It was Abul Fazal who devoted himself to Akbar and encouraged him for debates on doctrinal and philosophical enquiries. Akbar displayed a curiosity in these discussions. The debate took place in the Ibadat Khana or Hall of Worship, which is now recognized to be the Diwan-i-Khas, founded in 1574 at the City of Fatehpur Sikri. It was opened for Sunni Muslims initially and was opened to all religions viz. Sufis, Shias, Christians, Zoroastrians, Hindus and Jains.
Debates at Ibadat Khana
It was in this beautiful city of Fatehpur Sikri that Akbar’s dream of a universal religion grew into a definite shape. In the Ibadat Khana, initially there were disgusting arguments, some of which included a question over character of Hazarat Muhammad. These discussions, rather than clearing Akbar’s doubts only increased the insatiable religious quest of the emperor.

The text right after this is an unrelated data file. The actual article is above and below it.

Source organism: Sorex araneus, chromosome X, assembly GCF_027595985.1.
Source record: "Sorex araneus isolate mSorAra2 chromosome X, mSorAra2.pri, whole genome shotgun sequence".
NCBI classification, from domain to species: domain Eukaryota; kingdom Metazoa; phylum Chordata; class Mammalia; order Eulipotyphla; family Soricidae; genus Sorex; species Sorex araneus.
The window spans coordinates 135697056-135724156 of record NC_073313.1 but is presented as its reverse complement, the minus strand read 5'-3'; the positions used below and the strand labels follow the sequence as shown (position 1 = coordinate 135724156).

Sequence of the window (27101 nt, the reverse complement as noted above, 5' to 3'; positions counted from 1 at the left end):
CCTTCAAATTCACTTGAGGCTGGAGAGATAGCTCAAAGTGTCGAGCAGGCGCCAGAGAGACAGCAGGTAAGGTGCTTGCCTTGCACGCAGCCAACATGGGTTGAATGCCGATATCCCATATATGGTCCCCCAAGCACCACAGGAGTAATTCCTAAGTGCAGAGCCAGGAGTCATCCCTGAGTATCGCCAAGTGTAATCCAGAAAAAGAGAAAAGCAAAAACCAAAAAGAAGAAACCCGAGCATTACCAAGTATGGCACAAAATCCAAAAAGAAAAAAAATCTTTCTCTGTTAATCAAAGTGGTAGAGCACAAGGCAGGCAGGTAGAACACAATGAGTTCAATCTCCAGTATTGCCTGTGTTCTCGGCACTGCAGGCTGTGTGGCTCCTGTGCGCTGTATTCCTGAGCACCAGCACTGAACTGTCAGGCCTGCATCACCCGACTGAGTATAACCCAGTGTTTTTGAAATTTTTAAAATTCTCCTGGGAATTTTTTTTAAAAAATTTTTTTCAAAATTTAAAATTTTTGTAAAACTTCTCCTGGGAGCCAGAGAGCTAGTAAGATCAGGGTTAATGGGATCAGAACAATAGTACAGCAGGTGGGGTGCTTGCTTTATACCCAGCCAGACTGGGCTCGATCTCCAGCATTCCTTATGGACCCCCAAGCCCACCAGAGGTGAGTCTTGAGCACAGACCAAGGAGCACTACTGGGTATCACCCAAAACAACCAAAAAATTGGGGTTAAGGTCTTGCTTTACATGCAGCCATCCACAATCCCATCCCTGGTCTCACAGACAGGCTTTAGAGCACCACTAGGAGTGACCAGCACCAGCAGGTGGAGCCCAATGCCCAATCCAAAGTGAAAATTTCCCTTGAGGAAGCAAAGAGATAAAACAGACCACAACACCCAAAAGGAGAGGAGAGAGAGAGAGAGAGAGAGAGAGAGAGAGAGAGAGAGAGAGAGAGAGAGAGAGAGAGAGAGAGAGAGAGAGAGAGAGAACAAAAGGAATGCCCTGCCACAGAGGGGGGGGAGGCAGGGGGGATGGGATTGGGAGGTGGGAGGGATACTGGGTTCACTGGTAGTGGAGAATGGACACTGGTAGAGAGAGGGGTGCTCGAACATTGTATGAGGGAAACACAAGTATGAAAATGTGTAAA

- These heated arguments, Akbar found that were only to defend the creeds of their own doctrines.
- In the emperor’s eyes, there was a truth in all the faiths but none of the creed had the master key of the Supreme Being.
- In 1579, Mahzar Nama was declared by which the emperor declared that if there were conflictions in the views of the debaters, he was entitled to choose any of the interpretations.
- In 1581 the discussions at the Ibadat Khana were discontinued.
With the Mahzar Nama, Akbar pounced upon the dominance of the intolerant orthodox and allowed free development of a genuine religious spirit. Mahzar Nama was actually an idea of the father of Abul Fazal and Faizi , set that the authority of the King was higher than that of a Mujtahid (doctor of the faith) and if there is a variance, the emperor’s decision should be binding on the Muslims of India. With this edict, Akbar’s judgment was set above every legal and religious authority, so it was the promulgation of the doctrine of Imperial infallibility.